neater code

Discussion in 'C Programming' started by Bill Cunningham, Jan 31, 2010.

  1. I wrote this small program to take an ELF format file and turn it inside
    out. Turn all off bits on and vice versa. I think this code can be a little
    neater and I found that a 2Kb file became 2 bytes. I don't know if the
    system is reading the file data wrong because everything has been "flipped"
    or what. I want to be able to flip everything back but I might have in doing
    this lost data. Could this file be made to look a little neater with maybe a
    while or two instead of the IF's ? I tried it and failed. Any suggestions?

    #include <stdio.h>
    #include <stdlib.h>

    int main(int argc, char **argv)
    {
    FILE *fp, *fp0;
    int o = 0;
    int i = 0;
    int fl = ~o;
    if (argc != 3) {
    fputs("flip usage error\n", stderr);
    exit(1);
    }
    fp = fopen(argv[1], "rb");
    fp0 = fopen(argv[2], "wb");
    if ((i = getc(fp)) != EOF)
    i = getc(fp);
    if ((o = putc(fl, fp0)) != EOF)
    o = putc(fl, fp0);

    fclose(fp);
    fclose(fp0);
    exit(0);
    }
     
    Bill Cunningham, Jan 31, 2010
    #1
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  2. Bill Cunningham

    Chad Guest

    On Jan 31, 9:59 am, "Bill Cunningham" <> wrote:
    >     I wrote this small program to take an ELF format file and turn it inside
    > out. Turn all off bits on and vice versa. I think this code can be a little
    > neater and I found that a 2Kb file became 2 bytes. I don't know if the
    > system is reading the file data wrong because everything has been "flipped"
    > or what. I want to be able to flip everything back but I might have in doing
    > this lost data. Could this file be made to look a little neater with maybe a
    > while or two instead of the IF's ? I tried it and failed. Any suggestions?
    >
    > #include <stdio.h>
    > #include <stdlib.h>
    >
    > int main(int argc, char **argv)
    > {
    >     FILE *fp, *fp0;
    >     int o = 0;
    >     int i = 0;
    >     int fl = ~o;
    >     if (argc != 3) {
    >         fputs("flip usage error\n", stderr);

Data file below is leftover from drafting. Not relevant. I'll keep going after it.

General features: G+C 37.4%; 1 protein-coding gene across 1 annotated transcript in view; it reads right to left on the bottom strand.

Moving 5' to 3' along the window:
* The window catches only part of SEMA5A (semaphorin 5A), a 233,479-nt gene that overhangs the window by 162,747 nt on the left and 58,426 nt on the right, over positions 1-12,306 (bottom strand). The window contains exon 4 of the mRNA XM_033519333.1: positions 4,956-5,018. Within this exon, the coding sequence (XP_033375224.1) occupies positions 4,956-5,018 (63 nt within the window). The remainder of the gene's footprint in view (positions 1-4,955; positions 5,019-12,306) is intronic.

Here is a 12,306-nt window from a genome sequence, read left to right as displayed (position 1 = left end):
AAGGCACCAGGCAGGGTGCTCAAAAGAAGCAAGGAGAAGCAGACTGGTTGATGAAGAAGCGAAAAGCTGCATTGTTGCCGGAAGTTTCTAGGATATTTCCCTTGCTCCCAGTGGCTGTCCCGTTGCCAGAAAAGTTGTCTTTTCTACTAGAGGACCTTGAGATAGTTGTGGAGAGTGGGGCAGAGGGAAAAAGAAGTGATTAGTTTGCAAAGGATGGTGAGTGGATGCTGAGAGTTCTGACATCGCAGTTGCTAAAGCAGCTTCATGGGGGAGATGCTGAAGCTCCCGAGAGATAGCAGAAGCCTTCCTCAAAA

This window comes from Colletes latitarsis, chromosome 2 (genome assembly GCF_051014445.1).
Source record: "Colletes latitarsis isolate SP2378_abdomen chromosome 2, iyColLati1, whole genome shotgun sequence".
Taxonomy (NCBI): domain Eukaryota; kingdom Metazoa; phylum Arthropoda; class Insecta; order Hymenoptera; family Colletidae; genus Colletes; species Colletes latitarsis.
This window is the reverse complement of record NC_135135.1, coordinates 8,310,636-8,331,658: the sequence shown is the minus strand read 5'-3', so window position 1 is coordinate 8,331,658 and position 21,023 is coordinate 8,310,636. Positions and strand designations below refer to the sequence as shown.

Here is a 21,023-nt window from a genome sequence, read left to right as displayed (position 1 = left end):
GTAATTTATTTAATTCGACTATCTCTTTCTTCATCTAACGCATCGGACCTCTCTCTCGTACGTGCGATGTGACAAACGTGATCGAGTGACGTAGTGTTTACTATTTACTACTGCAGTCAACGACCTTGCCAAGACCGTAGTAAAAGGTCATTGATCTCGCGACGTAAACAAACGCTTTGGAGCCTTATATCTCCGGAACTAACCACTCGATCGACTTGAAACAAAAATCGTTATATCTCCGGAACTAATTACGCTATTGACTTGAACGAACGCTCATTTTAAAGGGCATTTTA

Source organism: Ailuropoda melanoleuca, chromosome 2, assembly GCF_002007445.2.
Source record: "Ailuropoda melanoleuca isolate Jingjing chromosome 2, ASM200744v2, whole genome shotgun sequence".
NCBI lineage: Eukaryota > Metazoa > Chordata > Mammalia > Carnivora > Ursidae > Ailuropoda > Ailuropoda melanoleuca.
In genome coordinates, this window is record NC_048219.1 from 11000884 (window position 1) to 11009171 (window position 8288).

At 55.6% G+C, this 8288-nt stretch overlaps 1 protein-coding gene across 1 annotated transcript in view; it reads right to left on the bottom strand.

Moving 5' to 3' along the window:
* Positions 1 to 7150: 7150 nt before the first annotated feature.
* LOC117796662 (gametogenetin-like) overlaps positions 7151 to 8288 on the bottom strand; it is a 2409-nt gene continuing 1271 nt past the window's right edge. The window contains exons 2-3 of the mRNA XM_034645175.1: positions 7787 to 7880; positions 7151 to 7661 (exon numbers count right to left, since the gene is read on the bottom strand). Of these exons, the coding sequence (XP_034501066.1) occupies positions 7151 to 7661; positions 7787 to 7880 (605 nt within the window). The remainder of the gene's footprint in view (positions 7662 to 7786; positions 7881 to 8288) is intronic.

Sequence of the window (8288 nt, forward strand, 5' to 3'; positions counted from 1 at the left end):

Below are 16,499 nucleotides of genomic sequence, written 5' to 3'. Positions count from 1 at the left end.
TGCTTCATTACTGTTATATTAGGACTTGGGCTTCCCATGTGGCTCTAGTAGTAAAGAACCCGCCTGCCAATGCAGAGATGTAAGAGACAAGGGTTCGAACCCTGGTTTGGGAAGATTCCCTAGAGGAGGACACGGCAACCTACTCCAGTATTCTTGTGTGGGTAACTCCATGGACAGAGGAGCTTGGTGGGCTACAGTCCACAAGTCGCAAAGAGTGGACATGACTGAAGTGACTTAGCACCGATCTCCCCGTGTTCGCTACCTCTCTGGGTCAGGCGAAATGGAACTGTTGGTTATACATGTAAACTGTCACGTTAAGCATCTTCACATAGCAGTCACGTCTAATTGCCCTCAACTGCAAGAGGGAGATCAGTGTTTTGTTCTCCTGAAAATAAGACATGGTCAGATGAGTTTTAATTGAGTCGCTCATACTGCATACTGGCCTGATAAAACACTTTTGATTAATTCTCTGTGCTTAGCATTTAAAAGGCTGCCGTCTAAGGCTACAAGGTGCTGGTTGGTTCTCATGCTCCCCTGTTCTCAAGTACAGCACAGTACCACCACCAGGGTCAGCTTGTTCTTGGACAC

>         exit(1);
    >     }
    >     fp = fopen(argv[1], "rb");
    >     fp0 = fopen(argv[2], "wb");
    >     if ((i = getc(fp)) != EOF)
    >         i = getc(fp);
    >     if ((o = putc(fl, fp0)) != EOF)
    >         o = putc(fl, fp0);
    >
    >     fclose(fp);
    >     fclose(fp0);
    >     exit(0);
    >
    >
    >
    > }


    ELF? You mean the men that wear green tights and help Santa Claus?
     
    Chad, Jan 31, 2010
    #2
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  3. Bill Cunningham

    Lew Pitcher Guest

    On January 31, 2010 12:59, in comp.lang.c, lid wrote:

    > I wrote this small program to take an ELF format file and turn it
    > inside out.


    Actually, ELF format has nothing to do with it. Your program doesn't depend
    on an ELF input at all.

    > Turn all off bits on and vice versa.


    If that was the intent, then you didn't think it through very well. You see,
    that's /not/ what your program does, not even close.

    > I think this code can be a little neater


    Likely ;-) /All/ programs look untidy

    > and I found that a 2Kb file became 2 bytes.


    Understandable, given your program.

    > I don't know if the system is reading the file data wrong because
    > everything has been "flipped" or what.


    No. You just wrote a 2 byte file. That's what your logic explicitly does. It
    does not "flip bits" or transform an input file

    > I want to be able to flip everything back but I might have in doing this
    > lost data.


    So long as you kept the original input file, you should be OK. If you ran
    your program with input and output files being the same file, then you
    killed yourself. The input file cannot be recovered from the output file.

    > Could this file be made to look a little neater with maybe a while or two
    > instead of the IF's ?


    Very certainly

    > I tried it and failed. Any suggestions?


    Let's look at your code, shall we?

    > #include <stdio.h>
    > #include <stdlib.h>
    >
    > int main(int argc, char **argv)
    > {
    > FILE *fp, *fp0;
    > int o = 0;
    > int i = 0;
    > int fl = ~o;


    Since /o/ is already set to 0, then /fl/ is now set to ~0, or "all bits 1"


    > if (argc != 3) {
    > fputs("flip usage error\n", stderr);
    > exit(1);
    > }


    OK. Adequate argument checking for a sample program.


    > fp = fopen(argv[1], "rb");


    What if the file named by argv[1] doesn't exist? Will fopen() return a
    valid FILE*? What should your program do if the input file doesn't exist?
    Should it continue, create the output file, and attempt to process it's
    non-existant input?


    > fp0 = fopen(argv[2], "wb");


    What if the file named by argv[2] is the same as the file named by argv[1]?
    A "w" mode will cause fopen() to truncate the named file, and that'll
    delete any data in it. If argv[2] names the same file as argv[1], then
    you've just killed all your input. What other situations might you want to
    cover here? What if fopen() returns an error?


    > if ((i = getc(fp)) != EOF)


    You read a character from the input file,
    save it in /i/,
    test it to see if it equals the EOF indicator, and
    execute the next line if it doesn't.

    That's one byte read out of your input file


    > i = getc(fp);


    (If the first input byte was not EOF),
    you read a (second) character from the input and save it in /i/, discarding
    the first input byte.

    That's now two bytes read from the input file.


    > if ((o = putc(fl, fp0)) != EOF)

    You write one byte of ~0 fron /fl/ to the output file,
    save the results of the write (which can be either your original ~0 or
    EOF) in /o/,